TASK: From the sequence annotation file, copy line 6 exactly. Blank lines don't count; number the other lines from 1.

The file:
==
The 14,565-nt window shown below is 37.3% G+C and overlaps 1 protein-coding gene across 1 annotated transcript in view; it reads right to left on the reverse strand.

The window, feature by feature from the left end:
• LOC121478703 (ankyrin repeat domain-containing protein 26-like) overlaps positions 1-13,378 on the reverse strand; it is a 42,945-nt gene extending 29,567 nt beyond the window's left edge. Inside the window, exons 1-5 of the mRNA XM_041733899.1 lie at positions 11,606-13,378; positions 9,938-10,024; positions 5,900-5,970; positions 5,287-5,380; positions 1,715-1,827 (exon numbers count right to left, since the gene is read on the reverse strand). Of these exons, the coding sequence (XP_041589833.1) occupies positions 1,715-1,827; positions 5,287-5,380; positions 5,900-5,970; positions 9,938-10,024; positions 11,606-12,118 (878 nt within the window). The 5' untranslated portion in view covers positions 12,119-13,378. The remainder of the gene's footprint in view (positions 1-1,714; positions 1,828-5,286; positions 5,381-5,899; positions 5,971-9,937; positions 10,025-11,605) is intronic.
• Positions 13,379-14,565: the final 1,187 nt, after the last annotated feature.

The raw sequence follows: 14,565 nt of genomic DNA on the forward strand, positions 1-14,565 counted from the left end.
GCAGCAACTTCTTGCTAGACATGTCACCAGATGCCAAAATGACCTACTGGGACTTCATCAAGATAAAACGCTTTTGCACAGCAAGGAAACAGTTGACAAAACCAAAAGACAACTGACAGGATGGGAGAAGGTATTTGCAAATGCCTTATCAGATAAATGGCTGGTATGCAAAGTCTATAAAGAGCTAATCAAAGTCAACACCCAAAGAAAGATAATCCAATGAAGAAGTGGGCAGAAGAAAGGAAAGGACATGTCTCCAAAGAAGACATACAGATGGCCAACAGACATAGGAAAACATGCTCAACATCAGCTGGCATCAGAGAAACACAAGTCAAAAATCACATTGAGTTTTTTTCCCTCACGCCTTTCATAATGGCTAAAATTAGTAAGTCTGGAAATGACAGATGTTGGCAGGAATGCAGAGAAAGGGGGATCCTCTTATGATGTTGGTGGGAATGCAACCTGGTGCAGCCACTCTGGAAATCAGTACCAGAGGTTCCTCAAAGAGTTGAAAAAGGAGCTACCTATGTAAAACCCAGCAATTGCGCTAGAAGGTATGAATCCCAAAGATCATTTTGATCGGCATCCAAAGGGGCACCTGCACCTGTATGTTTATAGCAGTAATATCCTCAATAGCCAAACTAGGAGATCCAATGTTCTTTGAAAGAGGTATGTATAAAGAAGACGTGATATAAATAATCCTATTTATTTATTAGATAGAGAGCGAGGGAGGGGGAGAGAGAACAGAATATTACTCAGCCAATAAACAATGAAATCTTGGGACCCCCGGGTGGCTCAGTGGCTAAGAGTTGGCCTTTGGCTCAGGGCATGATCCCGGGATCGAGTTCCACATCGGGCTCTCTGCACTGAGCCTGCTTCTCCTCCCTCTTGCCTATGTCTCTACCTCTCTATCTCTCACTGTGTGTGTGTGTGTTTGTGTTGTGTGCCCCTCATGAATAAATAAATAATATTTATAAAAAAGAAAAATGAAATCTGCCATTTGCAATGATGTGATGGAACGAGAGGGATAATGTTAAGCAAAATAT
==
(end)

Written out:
GCAGCAACTTCTTGCTAGACATGTCACCAGATGCCAAAATGACCTACTGGGACTTCATCAAGATAAAACGCTTTTGCACAGCAAGGAAACAGTTGACAAAACCAAAAGACAACTGACAGGATGGGAGAAGGTATTTGCAAATGCCTTATCAGATAAATGGCTGGTATGCAAAGTCTATAAAGAGCTAATCAAAGTCAACACCCAAAGAAAGATAATCCAATGAAGAAGTGGGCAGAAGAAAGGAAAGGACATGTCTCCAAAGAAGACATACAGATGGCCAACAGACATAGGAAAACATGCTCAACATCAGCTGGCATCAGAGAAACACAAGTCAAAAATCACATTGAGTTTTTTTCCCTCACGCCTTTCATAATGGCTAAAATTAGTAAGTCTGGAAATGACAGATGTTGGCAGGAATGCAGAGAAAGGGGGATCCTCTTATGATGTTGGTGGGAATGCAACCTGGTGCAGCCACTCTGGAAATCAGTACCAGAGGTTCCTCAAAGAGTTGAAAAAGGAGCTACCTATGTAAAACCCAGCAATTGCGCTAGAAGGTATGAATCCCAAAGATCATTTTGATCGGCATCCAAAGGGGCACCTGCACCTGTATGTTTATAGCAGTAATATCCTCAATAGCCAAACTAGGAGATCCAATGTTCTTTGAAAGAGGTATGTATAAAGAAGACGTGATATAAATAATCCTATTTATTTATTAGATAGAGAGCGAGGGAGGGGGAGAGAGAACAGAATATTACTCAGCCAATAAACAATGAAATCTTGGGACCCCCGGGTGGCTCAGTGGCTAAGAGTTGGCCTTTGGCTCAGGGCATGATCCCGGGATCGAGTTCCACATCGGGCTCTCTGCACTGAGCCTGCTTCTCCTCCCTCTTGCCTATGTCTCTACCTCTCTATCTCTCACTGTGTGTGTGTGTGTTTGTGTTGTGTGCCCCTCATGAATAAATAAATAATATTTATAAAAAAGAAAAATGAAATCTGCCATTTGCAATGATGTGATGGAACGAGAGGGATAATGTTAAGCAAAATAT